The Human African Trypanosomiasis (HAT) parasite, which causes African Sleeping Sickness, is transmitted by the tsetse fly as a vector. It has several possible hosts, including humans and domestic animals. Because domestic animals can be a host for the parasite, it has long been assumed that keeping domestic animals near human populations increases the spread of the disease. However, several parameters found in the literature, including the shorter lifespan of the male vector and the female vector's preference for domestic animals, made us question this assumption.
We have developed a differential equation compartmental model to examine whether increasing the domestic animal population can be used to deflect the infection from humans and reduce its impact. This 9-dimensional system of nonlinear ordinary differential equations includes tsetse flies in their various stages of maturity, which is more than most previous models have done. We used the Next Generation Matrix method to obtain an expression for $R_0$, the basic reproduction number, based on the other parameters in the model.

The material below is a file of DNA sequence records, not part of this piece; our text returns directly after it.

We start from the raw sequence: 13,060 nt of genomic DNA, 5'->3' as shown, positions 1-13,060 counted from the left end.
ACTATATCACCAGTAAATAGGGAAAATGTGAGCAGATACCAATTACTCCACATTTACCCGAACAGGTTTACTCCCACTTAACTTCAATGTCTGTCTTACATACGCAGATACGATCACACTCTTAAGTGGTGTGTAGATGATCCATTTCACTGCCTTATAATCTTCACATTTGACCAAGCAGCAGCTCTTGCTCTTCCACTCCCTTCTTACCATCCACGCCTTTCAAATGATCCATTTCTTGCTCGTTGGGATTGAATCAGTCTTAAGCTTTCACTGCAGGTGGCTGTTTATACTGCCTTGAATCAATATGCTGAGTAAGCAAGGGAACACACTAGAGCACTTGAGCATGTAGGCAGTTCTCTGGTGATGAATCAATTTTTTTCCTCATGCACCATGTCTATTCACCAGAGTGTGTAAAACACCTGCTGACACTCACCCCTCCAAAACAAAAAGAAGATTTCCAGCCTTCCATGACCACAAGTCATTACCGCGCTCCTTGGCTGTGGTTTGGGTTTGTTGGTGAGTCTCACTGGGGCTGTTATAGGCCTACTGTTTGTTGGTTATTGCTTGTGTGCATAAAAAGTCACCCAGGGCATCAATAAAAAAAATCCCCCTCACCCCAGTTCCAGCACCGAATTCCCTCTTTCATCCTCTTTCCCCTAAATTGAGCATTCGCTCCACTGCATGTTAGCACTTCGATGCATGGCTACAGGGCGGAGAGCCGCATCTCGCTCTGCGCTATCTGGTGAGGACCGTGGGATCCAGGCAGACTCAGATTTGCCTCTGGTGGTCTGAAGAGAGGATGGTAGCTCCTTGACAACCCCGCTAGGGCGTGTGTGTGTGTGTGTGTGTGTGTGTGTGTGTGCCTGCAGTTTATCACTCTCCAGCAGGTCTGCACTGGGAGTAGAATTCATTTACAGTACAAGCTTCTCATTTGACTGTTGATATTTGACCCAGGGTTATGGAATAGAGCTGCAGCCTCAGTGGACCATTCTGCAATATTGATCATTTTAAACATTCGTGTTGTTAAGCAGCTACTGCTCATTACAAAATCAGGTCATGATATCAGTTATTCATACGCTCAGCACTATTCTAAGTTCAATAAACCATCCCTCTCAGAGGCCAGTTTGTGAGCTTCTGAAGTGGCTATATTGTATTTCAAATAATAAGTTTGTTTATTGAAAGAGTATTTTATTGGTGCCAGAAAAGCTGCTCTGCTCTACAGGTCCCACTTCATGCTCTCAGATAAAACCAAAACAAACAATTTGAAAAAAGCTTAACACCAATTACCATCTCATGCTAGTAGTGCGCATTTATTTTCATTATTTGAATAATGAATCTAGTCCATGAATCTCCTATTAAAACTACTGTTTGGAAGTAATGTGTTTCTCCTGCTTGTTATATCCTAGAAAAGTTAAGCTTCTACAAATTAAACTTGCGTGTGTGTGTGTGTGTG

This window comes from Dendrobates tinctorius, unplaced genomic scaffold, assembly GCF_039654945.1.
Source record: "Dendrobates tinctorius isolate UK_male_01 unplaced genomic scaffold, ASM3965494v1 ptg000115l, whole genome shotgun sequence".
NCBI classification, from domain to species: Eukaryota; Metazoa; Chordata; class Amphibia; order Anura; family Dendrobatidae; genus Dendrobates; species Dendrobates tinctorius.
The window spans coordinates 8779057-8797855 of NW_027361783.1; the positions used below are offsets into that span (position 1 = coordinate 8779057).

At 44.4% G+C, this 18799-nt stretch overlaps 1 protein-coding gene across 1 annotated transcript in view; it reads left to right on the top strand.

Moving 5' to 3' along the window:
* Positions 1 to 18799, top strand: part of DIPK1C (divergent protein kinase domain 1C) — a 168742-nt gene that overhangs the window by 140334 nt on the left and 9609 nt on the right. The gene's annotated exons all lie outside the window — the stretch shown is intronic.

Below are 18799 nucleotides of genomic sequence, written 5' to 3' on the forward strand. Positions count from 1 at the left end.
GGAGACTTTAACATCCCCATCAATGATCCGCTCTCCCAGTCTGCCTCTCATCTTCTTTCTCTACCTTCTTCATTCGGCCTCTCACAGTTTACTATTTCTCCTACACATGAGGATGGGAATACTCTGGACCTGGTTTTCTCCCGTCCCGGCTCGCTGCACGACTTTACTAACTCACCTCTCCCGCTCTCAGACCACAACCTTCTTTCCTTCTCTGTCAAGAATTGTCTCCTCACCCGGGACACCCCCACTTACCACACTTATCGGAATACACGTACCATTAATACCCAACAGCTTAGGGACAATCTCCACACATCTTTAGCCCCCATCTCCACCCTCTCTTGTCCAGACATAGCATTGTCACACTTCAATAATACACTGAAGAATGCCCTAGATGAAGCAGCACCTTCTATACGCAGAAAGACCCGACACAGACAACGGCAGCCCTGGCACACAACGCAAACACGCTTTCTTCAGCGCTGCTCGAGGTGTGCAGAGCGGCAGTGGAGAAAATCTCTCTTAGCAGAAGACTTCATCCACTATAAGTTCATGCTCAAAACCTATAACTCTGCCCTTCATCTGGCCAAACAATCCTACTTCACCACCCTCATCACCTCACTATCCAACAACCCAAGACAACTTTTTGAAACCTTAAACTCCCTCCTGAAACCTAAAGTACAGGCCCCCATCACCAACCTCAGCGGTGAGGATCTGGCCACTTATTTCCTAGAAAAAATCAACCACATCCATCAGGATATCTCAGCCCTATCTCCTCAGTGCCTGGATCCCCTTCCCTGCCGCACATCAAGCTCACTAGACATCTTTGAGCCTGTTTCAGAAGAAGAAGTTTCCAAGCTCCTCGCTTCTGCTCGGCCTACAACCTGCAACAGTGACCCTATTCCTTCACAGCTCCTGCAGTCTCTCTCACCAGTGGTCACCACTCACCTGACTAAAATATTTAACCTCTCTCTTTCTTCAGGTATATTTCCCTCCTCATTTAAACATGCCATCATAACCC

Our study indicates that strategies that were not previously considered, such as vaccinating domestic animals, may reduce the impact of the disease on humans even better than vaccinating humans.